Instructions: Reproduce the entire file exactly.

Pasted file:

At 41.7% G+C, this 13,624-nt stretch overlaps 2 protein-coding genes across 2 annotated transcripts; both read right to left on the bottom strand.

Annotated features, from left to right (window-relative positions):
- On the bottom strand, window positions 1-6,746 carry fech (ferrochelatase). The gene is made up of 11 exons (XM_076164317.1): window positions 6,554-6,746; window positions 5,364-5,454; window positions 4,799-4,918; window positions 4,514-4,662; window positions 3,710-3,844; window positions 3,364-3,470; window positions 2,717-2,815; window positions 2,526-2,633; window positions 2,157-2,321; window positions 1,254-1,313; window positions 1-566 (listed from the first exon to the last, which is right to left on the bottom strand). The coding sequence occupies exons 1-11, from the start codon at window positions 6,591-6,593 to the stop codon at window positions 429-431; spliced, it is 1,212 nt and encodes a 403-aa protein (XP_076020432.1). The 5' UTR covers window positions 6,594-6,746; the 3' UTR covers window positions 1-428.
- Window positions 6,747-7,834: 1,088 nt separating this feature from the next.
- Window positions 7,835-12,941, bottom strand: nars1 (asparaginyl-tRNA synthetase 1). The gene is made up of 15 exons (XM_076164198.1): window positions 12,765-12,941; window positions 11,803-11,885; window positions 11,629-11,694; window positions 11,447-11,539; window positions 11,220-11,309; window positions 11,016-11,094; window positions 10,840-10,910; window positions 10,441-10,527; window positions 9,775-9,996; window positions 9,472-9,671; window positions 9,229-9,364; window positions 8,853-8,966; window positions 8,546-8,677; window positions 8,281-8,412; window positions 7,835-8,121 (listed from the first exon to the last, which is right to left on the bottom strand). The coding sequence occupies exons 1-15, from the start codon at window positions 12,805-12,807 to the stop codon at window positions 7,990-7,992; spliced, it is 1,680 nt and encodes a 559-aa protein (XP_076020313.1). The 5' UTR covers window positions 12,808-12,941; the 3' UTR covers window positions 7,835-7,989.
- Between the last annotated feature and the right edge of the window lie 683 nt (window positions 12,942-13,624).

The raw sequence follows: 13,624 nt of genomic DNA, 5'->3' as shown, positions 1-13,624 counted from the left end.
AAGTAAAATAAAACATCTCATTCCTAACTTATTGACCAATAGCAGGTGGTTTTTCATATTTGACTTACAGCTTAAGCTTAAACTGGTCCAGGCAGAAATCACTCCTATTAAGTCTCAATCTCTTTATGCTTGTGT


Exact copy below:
At 41.7% G+C, this 13,624-nt stretch overlaps 2 protein-coding genes across 2 annotated transcripts; both read right to left on the bottom strand.

Annotated features, from left to right (window-relative positions):
- On the bottom strand, window positions 1-6,746 carry fech (ferrochelatase). The gene is made up of 11 exons (XM_076164317.1): window positions 6,554-6,746; window positions 5,364-5,454; window positions 4,799-4,918; window positions 4,514-4,662; window positions 3,710-3,844; window positions 3,364-3,470; window positions 2,717-2,815; window positions 2,526-2,633; window positions 2,157-2,321; window positions 1,254-1,313; window positions 1-566 (listed from the first exon to the last, which is right to left on the bottom strand). The coding sequence occupies exons 1-11, from the start codon at window positions 6,591-6,593 to the stop codon at window positions 429-431; spliced, it is 1,212 nt and encodes a 403-aa protein (XP_076020432.1). The 5' UTR covers window positions 6,594-6,746; the 3' UTR covers window positions 1-428.
- Window positions 6,747-7,834: 1,088 nt separating this feature from the next.
- Window positions 7,835-12,941, bottom strand: nars1 (asparaginyl-tRNA synthetase 1). The gene is made up of 15 exons (XM_076164198.1): window positions 12,765-12,941; window positions 11,803-11,885; window positions 11,629-11,694; window positions 11,447-11,539; window positions 11,220-11,309; window positions 11,016-11,094; window positions 10,840-10,910; window positions 10,441-10,527; window positions 9,775-9,996; window positions 9,472-9,671; window positions 9,229-9,364; window positions 8,853-8,966; window positions 8,546-8,677; window positions 8,281-8,412; window positions 7,835-8,121 (listed from the first exon to the last, which is right to left on the bottom strand). The coding sequence occupies exons 1-15, from the start codon at window positions 12,805-12,807 to the stop codon at window positions 7,990-7,992; spliced, it is 1,680 nt and encodes a 559-aa protein (XP_076020313.1). The 5' UTR covers window positions 12,808-12,941; the 3' UTR covers window positions 7,835-7,989.
- Between the last annotated feature and the right edge of the window lie 683 nt (window positions 12,942-13,624).

The raw sequence follows: 13,624 nt of genomic DNA, 5'->3' as shown, positions 1-13,624 counted from the left end.
AAGTAAAATAAAACATCTCATTCCTAACTTATTGACCAATAGCAGGTGGTTTTTCATATTTGACTTACAGCTTAAGCTTAAACTGGTCCAGGCAGAAATCACTCCTATTAAGTCTCAATCTCTTTATGCTTGTGT